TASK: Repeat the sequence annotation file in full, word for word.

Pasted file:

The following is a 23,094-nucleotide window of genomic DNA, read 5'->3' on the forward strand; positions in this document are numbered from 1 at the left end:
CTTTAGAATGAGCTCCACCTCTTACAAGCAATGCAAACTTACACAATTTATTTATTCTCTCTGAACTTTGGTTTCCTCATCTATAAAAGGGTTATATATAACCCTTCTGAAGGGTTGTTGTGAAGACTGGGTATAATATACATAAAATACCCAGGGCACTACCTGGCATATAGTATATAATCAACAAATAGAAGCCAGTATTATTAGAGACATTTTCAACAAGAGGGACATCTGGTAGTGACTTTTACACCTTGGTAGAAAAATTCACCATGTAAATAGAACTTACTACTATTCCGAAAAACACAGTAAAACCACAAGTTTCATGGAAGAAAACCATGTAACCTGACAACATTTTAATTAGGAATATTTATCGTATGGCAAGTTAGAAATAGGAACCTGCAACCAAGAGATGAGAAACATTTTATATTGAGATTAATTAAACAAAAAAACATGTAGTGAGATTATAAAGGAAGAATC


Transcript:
The following is a 23,094-nucleotide window of genomic DNA, read 5'->3' on the forward strand; positions in this document are numbered from 1 at the left end:
CTTTAGAATGAGCTCCACCTCTTACAAGCAATGCAAACTTACACAATTTATTTATTCTCTCTGAACTTTGGTTTCCTCATCTATAAAAGGGTTATATATAACCCTTCTGAAGGGTTGTTGTGAAGACTGGGTATAATATACATAAAATACCCAGGGCACTACCTGGCATATAGTATATAATCAACAAATAGAAGCCAGTATTATTAGAGACATTTTCAACAAGAGGGACATCTGGTAGTGACTTTTACACCTTGGTAGAAAAATTCACCATGTAAATAGAACTTACTACTATTCCGAAAAACACAGTAAAACCACAAGTTTCATGGAAGAAAACCATGTAACCTGACAACATTTTAATTAGGAATATTTATCGTATGGCAAGTTAGAAATAGGAACCTGCAACCAAGAGATGAGAAACATTTTATATTGAGATTAATTAAACAAAAAAACATGTAGTGAGATTATAAAGGAAGAATC